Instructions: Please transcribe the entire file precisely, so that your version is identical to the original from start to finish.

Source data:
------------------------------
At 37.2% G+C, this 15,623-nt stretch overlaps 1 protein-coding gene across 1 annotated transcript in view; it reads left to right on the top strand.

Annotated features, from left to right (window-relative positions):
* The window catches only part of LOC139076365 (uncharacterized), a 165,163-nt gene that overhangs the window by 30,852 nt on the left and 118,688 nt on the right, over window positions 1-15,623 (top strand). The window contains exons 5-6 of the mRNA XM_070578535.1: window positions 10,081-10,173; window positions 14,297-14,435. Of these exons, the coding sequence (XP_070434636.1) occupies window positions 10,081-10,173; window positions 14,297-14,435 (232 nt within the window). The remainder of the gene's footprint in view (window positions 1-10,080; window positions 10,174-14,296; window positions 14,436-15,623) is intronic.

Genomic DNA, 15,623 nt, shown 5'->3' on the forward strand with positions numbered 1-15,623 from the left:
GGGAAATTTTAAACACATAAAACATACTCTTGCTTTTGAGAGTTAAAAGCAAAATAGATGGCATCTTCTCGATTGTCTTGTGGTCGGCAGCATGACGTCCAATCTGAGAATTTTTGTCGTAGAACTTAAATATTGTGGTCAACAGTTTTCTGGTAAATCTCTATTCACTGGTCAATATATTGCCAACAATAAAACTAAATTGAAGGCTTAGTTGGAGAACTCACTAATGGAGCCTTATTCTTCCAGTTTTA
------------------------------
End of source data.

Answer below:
At 37.2% G+C, this 15,623-nt stretch overlaps 1 protein-coding gene across 1 annotated transcript in view; it reads left to right on the top strand.

Annotated features, from left to right (window-relative positions):
* The window catches only part of LOC139076365 (uncharacterized), a 165,163-nt gene that overhangs the window by 30,852 nt on the left and 118,688 nt on the right, over window positions 1-15,623 (top strand). The window contains exons 5-6 of the mRNA XM_070578535.1: window positions 10,081-10,173; window positions 14,297-14,435. Of these exons, the coding sequence (XP_070434636.1) occupies window positions 10,081-10,173; window positions 14,297-14,435 (232 nt within the window). The remainder of the gene's footprint in view (window positions 1-10,080; window positions 10,174-14,296; window positions 14,436-15,623) is intronic.

Genomic DNA, 15,623 nt, shown 5'->3' on the forward strand with positions numbered 1-15,623 from the left:
GGGAAATTTTAAACACATAAAACATACTCTTGCTTTTGAGAGTTAAAAGCAAAATAGATGGCATCTTCTCGATTGTCTTGTGGTCGGCAGCATGACGTCCAATCTGAGAATTTTTGTCGTAGAACTTAAATATTGTGGTCAACAGTTTTCTGGTAAATCTCTATTCACTGGTCAATATATTGCCAACAATAAAACTAAATTGAAGGCTTAGTTGGAGAACTCACTAATGGAGCCTTATTCTTCCAGTTTTA